A Montana judge says a ban on trans athletes in collegiate sport cannot continue.
A judge in the US state of Montana has decreed that a series of laws passed by the state’s Republican-led legislature affecting university and collegiate matters are unconstitutional, including one which was designed to prohibit transgender women from competing in female sporting events.
The Montana constitution affords the state board of regents control of public college campuses and gives them higher authority than state lawmakers when it comes to imposing – or removing – rules, something which was recently affirmed by the state’s Supreme Court.
The court’s ruling comes amid intense scrutiny focused on the subject of transgender athletes in sport. One side of the debate insists that athletes shouldn’t be denied their right to compete in athletics due to their gender identity, while the other argues that it affords transgender athletes a distinct competitive advantage over their peers.
It is the second ruling in a matter of days in relation to transgender issues after it was also determined by another judge that a state rule be temporarily lifted, which prohibited transgender people from altering details on their birth certificates.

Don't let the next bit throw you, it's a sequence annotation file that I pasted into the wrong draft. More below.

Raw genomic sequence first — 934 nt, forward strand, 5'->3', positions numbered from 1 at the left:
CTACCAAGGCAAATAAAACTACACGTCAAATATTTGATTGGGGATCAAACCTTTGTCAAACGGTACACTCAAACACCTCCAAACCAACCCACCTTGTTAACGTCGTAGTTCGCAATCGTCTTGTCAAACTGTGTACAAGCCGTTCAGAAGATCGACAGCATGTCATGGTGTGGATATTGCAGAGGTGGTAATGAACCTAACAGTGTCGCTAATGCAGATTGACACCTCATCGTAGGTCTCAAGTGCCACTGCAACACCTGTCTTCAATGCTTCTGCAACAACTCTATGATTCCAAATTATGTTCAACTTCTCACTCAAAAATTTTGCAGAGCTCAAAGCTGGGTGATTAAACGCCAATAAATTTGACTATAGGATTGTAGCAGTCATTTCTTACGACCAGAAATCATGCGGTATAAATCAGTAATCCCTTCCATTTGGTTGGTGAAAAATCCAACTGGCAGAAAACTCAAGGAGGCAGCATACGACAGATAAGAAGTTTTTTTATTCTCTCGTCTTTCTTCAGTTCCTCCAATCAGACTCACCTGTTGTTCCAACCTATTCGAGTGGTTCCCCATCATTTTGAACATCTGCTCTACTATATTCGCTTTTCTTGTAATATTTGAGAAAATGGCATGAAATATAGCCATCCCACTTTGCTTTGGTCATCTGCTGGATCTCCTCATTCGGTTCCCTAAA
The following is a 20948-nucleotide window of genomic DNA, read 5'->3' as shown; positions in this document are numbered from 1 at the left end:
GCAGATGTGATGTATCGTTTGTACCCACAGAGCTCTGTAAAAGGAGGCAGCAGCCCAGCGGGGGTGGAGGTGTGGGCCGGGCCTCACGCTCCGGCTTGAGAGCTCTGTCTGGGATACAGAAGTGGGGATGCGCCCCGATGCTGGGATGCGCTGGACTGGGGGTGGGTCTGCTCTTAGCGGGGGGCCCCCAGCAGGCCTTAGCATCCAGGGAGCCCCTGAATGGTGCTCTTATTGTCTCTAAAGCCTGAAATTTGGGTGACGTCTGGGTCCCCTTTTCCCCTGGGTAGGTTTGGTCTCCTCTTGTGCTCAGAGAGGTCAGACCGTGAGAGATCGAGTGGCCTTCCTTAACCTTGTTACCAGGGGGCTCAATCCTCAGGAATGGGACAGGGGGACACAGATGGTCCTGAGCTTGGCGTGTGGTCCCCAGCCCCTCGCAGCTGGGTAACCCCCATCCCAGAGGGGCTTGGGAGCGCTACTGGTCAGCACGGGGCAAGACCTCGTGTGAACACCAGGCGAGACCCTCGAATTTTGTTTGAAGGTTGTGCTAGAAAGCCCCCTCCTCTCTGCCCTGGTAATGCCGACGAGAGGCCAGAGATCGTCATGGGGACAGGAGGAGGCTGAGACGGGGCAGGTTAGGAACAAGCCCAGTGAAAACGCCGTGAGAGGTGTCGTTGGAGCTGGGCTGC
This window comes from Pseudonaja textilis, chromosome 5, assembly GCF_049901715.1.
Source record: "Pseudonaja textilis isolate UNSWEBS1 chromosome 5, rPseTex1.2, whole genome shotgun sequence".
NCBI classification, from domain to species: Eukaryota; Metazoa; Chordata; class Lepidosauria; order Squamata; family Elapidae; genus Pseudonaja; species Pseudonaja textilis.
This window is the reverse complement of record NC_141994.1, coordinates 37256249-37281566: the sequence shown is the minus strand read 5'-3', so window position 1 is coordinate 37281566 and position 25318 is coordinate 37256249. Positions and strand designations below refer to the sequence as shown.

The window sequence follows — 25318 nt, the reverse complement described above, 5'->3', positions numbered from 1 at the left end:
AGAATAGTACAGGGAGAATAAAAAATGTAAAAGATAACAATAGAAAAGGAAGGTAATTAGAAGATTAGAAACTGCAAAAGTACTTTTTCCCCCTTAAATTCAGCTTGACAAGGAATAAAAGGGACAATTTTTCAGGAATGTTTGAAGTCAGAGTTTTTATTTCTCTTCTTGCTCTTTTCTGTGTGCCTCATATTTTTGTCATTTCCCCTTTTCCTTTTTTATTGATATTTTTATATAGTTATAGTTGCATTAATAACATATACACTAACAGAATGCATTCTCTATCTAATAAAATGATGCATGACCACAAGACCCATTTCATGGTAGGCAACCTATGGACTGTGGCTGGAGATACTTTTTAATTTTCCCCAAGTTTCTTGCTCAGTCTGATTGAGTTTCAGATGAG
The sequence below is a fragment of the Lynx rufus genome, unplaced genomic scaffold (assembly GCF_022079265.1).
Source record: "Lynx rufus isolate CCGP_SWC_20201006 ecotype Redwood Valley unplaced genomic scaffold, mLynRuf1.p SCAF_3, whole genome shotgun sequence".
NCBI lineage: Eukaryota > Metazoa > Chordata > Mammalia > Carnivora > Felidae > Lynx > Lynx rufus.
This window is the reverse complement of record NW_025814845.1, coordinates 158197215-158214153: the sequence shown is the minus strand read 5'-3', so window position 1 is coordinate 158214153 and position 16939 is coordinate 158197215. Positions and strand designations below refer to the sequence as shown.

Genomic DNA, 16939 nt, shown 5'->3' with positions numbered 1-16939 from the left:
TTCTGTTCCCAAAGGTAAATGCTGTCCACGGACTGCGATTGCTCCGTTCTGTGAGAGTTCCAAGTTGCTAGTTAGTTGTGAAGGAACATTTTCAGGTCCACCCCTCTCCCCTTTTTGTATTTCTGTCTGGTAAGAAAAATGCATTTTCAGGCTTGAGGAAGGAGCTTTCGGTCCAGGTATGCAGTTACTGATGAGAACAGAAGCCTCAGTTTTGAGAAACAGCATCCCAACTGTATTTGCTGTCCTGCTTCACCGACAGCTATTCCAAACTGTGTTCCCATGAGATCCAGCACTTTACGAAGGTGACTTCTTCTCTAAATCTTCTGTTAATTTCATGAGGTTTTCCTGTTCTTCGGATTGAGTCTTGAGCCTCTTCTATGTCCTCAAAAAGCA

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Female transgender collegiate and high-school athletes are currently banned from competing against or with women or girls in at least 12 states governed by Republican legislatures.
“The legislature needs to stay in its lane,” Amanda Curtiss, president of the Montana Federation of Public Employees, said of the ruling.
It is also understood that much of the pushback over the ruling against transgender athletes wasn’t necessarily related to the content of the judgement, but rather the legislature’s apparent bid to govern campus policies when that responsibility should instead fall to the board of regents.
However, the ruling has predictably received criticism from Republican lawmakers.
“The courts have once again taken authority from Montanans – exercised through their elected legislators – over the campuses their tax dollars fund and given more power to unelected campus administrators,” said Emilee Cantrell, a spokesperson for the office of Montana Attorney General Austin Knudsen, a Republican who argued in defense of the law pushed by the state legislature.
The issue of transgender athletes in sports has been fiercely divisive, drawing the attention of several notable critics including former British Olympian Sharron Davies and Harry Potter author J.K. Rowling.
Much of the debate has been centered around Lia Thomas, the US collegiate swimmer who has become arguably the most notable example of a formerly male athlete changing their gender and competing against naturally born women.
However, Thomas has argued that she transitioned not to gain any type of competitive advantage but instead to become more content with her own identity.
Thomas has shattered a number of records at the University of Pennsylvania and, in March, she became the first transgender athlete to win a NCAA Division I national title in any category.